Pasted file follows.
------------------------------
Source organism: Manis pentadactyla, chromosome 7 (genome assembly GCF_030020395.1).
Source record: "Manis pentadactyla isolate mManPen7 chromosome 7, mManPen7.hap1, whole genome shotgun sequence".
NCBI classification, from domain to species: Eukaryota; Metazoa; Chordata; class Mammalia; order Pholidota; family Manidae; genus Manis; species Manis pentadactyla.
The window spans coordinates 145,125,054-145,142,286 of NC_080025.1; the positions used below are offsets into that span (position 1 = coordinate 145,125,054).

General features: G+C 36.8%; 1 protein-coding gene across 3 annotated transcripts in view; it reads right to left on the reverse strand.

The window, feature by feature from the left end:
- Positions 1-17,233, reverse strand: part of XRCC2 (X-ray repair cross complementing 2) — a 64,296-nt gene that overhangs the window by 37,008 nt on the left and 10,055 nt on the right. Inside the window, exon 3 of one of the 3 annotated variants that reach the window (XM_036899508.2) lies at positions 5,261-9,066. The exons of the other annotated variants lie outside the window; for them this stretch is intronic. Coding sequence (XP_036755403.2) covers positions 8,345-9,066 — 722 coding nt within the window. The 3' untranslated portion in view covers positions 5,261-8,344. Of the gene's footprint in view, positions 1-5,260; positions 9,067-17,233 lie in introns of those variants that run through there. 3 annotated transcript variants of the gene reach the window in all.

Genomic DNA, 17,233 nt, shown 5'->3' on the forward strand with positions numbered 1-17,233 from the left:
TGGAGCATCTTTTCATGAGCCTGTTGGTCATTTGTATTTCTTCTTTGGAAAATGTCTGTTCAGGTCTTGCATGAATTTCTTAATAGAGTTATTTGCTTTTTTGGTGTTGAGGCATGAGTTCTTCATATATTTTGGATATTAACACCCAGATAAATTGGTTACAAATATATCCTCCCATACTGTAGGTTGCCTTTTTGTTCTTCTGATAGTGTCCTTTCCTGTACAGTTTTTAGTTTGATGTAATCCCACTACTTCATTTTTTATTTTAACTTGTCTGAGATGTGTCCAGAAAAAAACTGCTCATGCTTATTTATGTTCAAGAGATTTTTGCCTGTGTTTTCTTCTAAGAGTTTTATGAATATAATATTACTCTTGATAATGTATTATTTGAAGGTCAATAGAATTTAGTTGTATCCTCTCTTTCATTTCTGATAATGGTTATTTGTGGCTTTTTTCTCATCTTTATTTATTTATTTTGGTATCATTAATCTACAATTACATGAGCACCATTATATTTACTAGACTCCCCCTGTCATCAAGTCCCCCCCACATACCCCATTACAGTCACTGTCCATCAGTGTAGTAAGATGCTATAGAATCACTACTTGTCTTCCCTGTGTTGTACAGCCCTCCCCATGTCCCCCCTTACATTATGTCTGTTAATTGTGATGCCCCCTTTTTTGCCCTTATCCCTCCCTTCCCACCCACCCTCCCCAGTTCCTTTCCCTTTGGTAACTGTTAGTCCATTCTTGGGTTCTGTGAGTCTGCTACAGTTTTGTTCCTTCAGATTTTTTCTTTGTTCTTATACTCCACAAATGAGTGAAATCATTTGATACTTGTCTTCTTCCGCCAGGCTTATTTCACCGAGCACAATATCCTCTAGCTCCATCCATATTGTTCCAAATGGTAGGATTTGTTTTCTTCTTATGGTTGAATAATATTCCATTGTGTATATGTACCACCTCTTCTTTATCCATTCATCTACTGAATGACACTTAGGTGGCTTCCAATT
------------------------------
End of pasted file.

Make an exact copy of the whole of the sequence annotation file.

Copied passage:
Source organism: Manis pentadactyla, chromosome 7 (genome assembly GCF_030020395.1).
Source record: "Manis pentadactyla isolate mManPen7 chromosome 7, mManPen7.hap1, whole genome shotgun sequence".
NCBI classification, from domain to species: Eukaryota; Metazoa; Chordata; class Mammalia; order Pholidota; family Manidae; genus Manis; species Manis pentadactyla.
The window spans coordinates 145,125,054-145,142,286 of NC_080025.1; the positions used below are offsets into that span (position 1 = coordinate 145,125,054).

General features: G+C 36.8%; 1 protein-coding gene across 3 annotated transcripts in view; it reads right to left on the reverse strand.

The window, feature by feature from the left end:
- Positions 1-17,233, reverse strand: part of XRCC2 (X-ray repair cross complementing 2) — a 64,296-nt gene that overhangs the window by 37,008 nt on the left and 10,055 nt on the right. Inside the window, exon 3 of one of the 3 annotated variants that reach the window (XM_036899508.2) lies at positions 5,261-9,066. The exons of the other annotated variants lie outside the window; for them this stretch is intronic. Coding sequence (XP_036755403.2) covers positions 8,345-9,066 — 722 coding nt within the window. The 3' untranslated portion in view covers positions 5,261-8,344. Of the gene's footprint in view, positions 1-5,260; positions 9,067-17,233 lie in introns of those variants that run through there. 3 annotated transcript variants of the gene reach the window in all.

Genomic DNA, 17,233 nt, shown 5'->3' on the forward strand with positions numbered 1-17,233 from the left:
TGGAGCATCTTTTCATGAGCCTGTTGGTCATTTGTATTTCTTCTTTGGAAAATGTCTGTTCAGGTCTTGCATGAATTTCTTAATAGAGTTATTTGCTTTTTTGGTGTTGAGGCATGAGTTCTTCATATATTTTGGATATTAACACCCAGATAAATTGGTTACAAATATATCCTCCCATACTGTAGGTTGCCTTTTTGTTCTTCTGATAGTGTCCTTTCCTGTACAGTTTTTAGTTTGATGTAATCCCACTACTTCATTTTTTATTTTAACTTGTCTGAGATGTGTCCAGAAAAAAACTGCTCATGCTTATTTATGTTCAAGAGATTTTTGCCTGTGTTTTCTTCTAAGAGTTTTATGAATATAATATTACTCTTGATAATGTATTATTTGAAGGTCAATAGAATTTAGTTGTATCCTCTCTTTCATTTCTGATAATGGTTATTTGTGGCTTTTTTCTCATCTTTATTTATTTATTTTGGTATCATTAATCTACAATTACATGAGCACCATTATATTTACTAGACTCCCCCTGTCATCAAGTCCCCCCCACATACCCCATTACAGTCACTGTCCATCAGTGTAGTAAGATGCTATAGAATCACTACTTGTCTTCCCTGTGTTGTACAGCCCTCCCCATGTCCCCCCTTACATTATGTCTGTTAATTGTGATGCCCCCTTTTTTGCCCTTATCCCTCCCTTCCCACCCACCCTCCCCAGTTCCTTTCCCTTTGGTAACTGTTAGTCCATTCTTGGGTTCTGTGAGTCTGCTACAGTTTTGTTCCTTCAGATTTTTTCTTTGTTCTTATACTCCACAAATGAGTGAAATCATTTGATACTTGTCTTCTTCCGCCAGGCTTATTTCACCGAGCACAATATCCTCTAGCTCCATCCATATTGTTCCAAATGGTAGGATTTGTTTTCTTCTTATGGTTGAATAATATTCCATTGTGTATATGTACCACCTCTTCTTTATCCATTCATCTACTGAATGACACTTAGGTGGCTTCCAATT